8 Many implements were identified with trade names such as Champion, Lion, etc. Often these names or their associated symbols were cast or printed on the machine parts. Knowing the association between trade names and manufacturing companies is helpful in identifying equipment; therefore, the survey noted the trade names that appeared in the ads. Through the use of the index the trade names and symbols to company names can be linked.

9 Agricultural periodicals consulted for the index data are listed in this report. They include all Canadian agricultural periodicals identified by the author to date, the earliest appearing in 1847. The latest entry for 1942 marks what could be termed the beginning of the modern manufacturing era for agricultural equipment.

10 Summarizing the data collected revealed references for 2,012 Canadian entries in 544 locations for the time period 1847 to 1942. The index does not include all agricultural equipment manufacturers, possibly because some of them did not advertise in the periodicals. Certain errors and omissions in the original data have been identified; nevertheless, it is a useful tool for searching product information on agricultural equipment.

Canadian Farm Implement Periodical Index
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Organization of the Index

11 Data for the index were collected during the summer of 1982 and entered on the computer the following winter. To examine the index, contact the Library, National Museum of Science and Technology, 2380 Lancaster Road, Ottawa, K1A 0M8, (613) 991-2981.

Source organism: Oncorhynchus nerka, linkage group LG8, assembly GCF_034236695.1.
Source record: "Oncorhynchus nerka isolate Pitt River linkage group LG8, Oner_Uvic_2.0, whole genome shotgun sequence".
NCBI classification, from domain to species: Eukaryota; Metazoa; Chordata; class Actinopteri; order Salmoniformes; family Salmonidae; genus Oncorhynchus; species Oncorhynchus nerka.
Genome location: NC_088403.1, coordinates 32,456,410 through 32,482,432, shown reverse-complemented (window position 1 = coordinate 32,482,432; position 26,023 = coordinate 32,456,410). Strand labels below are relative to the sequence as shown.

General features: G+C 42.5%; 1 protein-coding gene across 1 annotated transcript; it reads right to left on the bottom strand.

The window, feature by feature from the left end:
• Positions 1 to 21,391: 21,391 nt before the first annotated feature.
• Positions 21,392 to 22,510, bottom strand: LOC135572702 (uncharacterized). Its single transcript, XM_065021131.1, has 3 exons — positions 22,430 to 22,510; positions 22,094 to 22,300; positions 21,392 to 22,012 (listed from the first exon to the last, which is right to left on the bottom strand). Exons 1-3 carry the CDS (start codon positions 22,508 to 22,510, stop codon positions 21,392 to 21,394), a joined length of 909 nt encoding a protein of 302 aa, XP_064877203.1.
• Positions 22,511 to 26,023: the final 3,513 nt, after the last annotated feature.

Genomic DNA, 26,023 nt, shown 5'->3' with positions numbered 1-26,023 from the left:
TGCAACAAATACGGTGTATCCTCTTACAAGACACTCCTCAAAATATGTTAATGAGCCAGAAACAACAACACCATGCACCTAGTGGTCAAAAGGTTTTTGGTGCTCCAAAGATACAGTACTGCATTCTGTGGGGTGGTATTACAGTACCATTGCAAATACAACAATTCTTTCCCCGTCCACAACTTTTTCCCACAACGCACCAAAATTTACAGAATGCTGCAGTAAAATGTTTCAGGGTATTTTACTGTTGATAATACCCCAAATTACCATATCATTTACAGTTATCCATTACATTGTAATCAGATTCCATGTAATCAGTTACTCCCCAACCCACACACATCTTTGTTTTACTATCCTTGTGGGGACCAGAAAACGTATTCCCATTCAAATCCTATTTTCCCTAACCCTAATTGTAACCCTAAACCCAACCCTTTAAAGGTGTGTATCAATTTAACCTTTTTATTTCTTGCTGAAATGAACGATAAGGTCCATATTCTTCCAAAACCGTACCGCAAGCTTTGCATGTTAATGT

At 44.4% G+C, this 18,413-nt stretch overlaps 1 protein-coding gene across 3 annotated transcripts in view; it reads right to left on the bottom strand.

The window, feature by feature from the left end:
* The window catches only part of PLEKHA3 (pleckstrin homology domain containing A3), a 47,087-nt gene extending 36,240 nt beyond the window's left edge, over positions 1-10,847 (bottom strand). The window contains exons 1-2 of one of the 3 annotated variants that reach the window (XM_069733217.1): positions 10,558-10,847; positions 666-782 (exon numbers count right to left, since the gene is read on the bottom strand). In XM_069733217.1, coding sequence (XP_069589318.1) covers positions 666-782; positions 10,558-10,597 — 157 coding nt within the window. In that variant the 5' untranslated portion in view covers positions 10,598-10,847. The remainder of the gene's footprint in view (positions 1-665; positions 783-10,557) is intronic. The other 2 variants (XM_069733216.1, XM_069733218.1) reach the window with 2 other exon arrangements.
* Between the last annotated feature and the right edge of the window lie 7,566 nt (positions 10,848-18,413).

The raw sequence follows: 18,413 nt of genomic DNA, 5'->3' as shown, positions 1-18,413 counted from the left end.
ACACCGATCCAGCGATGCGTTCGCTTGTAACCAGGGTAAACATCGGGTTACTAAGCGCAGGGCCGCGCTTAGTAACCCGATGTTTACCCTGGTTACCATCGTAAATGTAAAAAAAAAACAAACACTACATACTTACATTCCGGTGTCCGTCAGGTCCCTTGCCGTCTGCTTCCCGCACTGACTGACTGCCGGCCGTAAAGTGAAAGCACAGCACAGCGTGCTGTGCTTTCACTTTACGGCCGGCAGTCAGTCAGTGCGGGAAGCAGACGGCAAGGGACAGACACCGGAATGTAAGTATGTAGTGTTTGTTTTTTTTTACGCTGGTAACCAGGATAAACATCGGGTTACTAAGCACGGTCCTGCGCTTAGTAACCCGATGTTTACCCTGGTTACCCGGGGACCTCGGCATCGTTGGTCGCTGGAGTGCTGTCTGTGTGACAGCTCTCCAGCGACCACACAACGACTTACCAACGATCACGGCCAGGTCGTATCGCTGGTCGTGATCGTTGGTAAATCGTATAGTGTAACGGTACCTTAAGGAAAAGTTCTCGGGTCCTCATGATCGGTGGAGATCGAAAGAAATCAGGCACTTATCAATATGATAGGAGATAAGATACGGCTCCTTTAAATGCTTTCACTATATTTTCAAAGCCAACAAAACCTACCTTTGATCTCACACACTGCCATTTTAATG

12 Data collection involved examining all the agricultural periodicals available, on a page-by-page basis, and noting the required information on a specially designed form. In some cases, it was necessary to travel to the institution or library holding the periodical, while other periodicals were available on film.

13 The data collection form was developed and tested using material available in the NMST library. The index captures data for the following information groups: date, name of manufacturer, location, equipment, trade name, reference, illustration.

14 Information for each column presented unique problems which were resolved as the survey evolved.

15 Date — refers to the year in which the reference ad was published.

16 Name of Manufacturer — Where a manufacturer's name was prefixed by initials, for example, L.D. Sawyer and Co., the search was confusing. The use of a "containing" search — SAWYER — will alleviate this problem until correct entry of the data is completed. The same also applies in cases of mergers and incorporations.

17 Location — This refers to the location of the manufacturer. The problem that arises in recording this information resides in the multiple manufacturing or distribution locations and changes of centres of manufacturers shown in the ads. All locations were recorded.

18 Some confusion can arise from early reference locations that no longer exist because of name change, e.g., Berlin to Kitchener, or because of urbanization, e.g., Mimico to Toronto. In some cases, there is added confusion when two villages have the same name, e.g., Bondhead in Durham County and Bond Head in Simcoe County.

19 Equipment — There were two major problems in assembling data for this column. One problem was the identification of implements, tools, and apparatus that are agricultural and should be included. The other problem was deciding whether or not to develop and use a standard term for equipment that is commonly referred to by different names, e.g., threshing machine and separator. It was desirable to use the terms as they appeared in the ads rather than rely on the researcher to rename some of the items.